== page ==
Don't be put off by the 2.5-hour running time of Denis Villeneuve's psychological thriller - you'll be too busy gripping the arms of your chair to look at your watch. Hugh Jackman stars as a carpenter who becomes increasingly predictable when his six-year-old daughter is abducted and the police seem to be dragging their heels when it comes to tackling the man (Paul Dano) he believes has done the deed. Writer Aaron Guzikowski creates a moral maze, where the judgement of all the characters, including police detective Loki (Jake Gyllenhaal), is called into question and Villeneuve doesn't let the tension slacken for a second. Read our full review here

Blackfish, Netflix

If you've ever wondered whether a documentary can actually change something - you need look no further than Gabriela Cowperthwaite's BAFTA-nominated film. Her comprehensive take down of SeaWorld and other parks which keep whales in captivity focused on the plight of Tilikum, who himself a victim of circumstance, lived up to his 'killer' whale billing, even though his species are no threat to humans in the wild. Cowperthwaite gives chapter and verse on what happened to Tilikum, also shining a light on myths peddled by the parks and the lack of training given to those who work with the animals. As a result, SeaWorld took a major financial hit and has phased out orca 'shows' angling the brand much more towards education. This balanced film is a testimony to how effective well-researched campaigning documentaries can be. Read the full review here.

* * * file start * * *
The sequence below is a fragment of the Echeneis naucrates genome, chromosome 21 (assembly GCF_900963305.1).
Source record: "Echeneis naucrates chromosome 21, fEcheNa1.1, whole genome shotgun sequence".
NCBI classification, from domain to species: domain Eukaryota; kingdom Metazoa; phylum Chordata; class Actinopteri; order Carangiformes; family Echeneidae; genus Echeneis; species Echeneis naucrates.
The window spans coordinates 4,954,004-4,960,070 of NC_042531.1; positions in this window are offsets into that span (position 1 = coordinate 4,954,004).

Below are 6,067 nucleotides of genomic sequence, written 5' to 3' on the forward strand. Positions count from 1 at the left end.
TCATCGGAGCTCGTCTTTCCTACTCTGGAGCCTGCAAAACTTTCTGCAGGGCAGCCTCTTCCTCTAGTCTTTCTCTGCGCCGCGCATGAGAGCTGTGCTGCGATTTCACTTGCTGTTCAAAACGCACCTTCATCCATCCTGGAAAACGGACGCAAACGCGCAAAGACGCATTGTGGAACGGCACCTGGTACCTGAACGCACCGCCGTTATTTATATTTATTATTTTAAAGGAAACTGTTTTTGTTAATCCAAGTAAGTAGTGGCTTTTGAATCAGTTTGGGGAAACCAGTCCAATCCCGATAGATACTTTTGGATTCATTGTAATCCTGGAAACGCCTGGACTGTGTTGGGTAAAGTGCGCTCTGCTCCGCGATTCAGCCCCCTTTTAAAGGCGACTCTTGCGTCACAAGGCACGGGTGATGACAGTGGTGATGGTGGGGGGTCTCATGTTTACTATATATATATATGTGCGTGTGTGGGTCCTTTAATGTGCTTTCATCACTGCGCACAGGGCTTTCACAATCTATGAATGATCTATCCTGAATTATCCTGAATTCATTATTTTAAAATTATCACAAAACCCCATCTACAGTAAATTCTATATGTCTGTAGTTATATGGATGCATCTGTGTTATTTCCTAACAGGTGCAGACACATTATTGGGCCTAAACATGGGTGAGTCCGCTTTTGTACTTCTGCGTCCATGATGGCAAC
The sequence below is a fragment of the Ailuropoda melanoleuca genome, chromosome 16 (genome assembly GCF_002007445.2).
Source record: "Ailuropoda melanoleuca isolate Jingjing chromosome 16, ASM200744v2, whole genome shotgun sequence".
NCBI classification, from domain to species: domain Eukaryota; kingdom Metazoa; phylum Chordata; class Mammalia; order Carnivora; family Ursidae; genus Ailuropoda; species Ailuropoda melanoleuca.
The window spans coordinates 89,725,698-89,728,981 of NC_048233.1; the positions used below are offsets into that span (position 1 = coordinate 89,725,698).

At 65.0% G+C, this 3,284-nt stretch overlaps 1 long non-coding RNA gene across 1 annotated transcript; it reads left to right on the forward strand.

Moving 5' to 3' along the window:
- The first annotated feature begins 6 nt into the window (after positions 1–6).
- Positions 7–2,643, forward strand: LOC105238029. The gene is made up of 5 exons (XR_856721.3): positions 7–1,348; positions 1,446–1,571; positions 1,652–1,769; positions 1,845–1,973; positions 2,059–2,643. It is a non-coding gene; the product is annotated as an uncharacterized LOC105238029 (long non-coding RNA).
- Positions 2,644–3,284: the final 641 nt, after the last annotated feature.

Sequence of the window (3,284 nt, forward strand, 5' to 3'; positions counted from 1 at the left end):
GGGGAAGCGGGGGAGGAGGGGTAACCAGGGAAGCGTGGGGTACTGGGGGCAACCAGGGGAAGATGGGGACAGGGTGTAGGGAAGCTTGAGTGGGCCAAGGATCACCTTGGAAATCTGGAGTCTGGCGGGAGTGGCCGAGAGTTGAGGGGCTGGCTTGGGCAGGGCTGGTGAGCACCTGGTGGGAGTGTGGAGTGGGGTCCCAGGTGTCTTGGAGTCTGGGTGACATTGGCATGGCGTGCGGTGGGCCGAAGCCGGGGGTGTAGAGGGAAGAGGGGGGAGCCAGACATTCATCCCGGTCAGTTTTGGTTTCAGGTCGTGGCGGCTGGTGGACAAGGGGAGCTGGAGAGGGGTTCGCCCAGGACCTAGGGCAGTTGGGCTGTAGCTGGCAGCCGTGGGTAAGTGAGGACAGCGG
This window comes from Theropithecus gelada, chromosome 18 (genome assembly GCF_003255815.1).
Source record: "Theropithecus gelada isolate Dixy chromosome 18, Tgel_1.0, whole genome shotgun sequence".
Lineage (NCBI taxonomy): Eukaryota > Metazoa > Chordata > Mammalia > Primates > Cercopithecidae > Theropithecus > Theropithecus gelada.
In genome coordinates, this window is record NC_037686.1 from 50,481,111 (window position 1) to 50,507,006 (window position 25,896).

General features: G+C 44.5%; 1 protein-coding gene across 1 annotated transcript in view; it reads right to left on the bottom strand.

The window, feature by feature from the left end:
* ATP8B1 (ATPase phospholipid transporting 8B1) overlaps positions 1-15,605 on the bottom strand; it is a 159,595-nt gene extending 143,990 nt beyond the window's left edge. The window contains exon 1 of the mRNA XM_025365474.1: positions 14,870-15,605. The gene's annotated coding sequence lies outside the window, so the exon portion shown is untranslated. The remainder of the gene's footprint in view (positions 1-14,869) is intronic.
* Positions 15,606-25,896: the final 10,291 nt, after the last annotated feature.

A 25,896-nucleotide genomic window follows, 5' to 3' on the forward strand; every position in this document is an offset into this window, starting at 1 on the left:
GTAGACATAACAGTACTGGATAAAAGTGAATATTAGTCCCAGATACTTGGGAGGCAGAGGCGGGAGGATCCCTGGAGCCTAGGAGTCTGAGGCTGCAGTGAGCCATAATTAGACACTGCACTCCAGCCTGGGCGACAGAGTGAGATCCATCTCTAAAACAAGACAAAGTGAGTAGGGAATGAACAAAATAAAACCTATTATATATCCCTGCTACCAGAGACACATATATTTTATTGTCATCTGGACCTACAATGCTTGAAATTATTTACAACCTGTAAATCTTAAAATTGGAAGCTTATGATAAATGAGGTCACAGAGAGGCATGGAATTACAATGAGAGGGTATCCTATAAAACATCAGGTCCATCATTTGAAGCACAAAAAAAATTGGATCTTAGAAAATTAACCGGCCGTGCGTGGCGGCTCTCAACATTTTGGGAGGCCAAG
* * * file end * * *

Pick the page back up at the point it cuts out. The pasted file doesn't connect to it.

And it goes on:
Rebecca, Talking Pictures TV (Freeview Channel 81), Wednesday, April 8, 6.20pm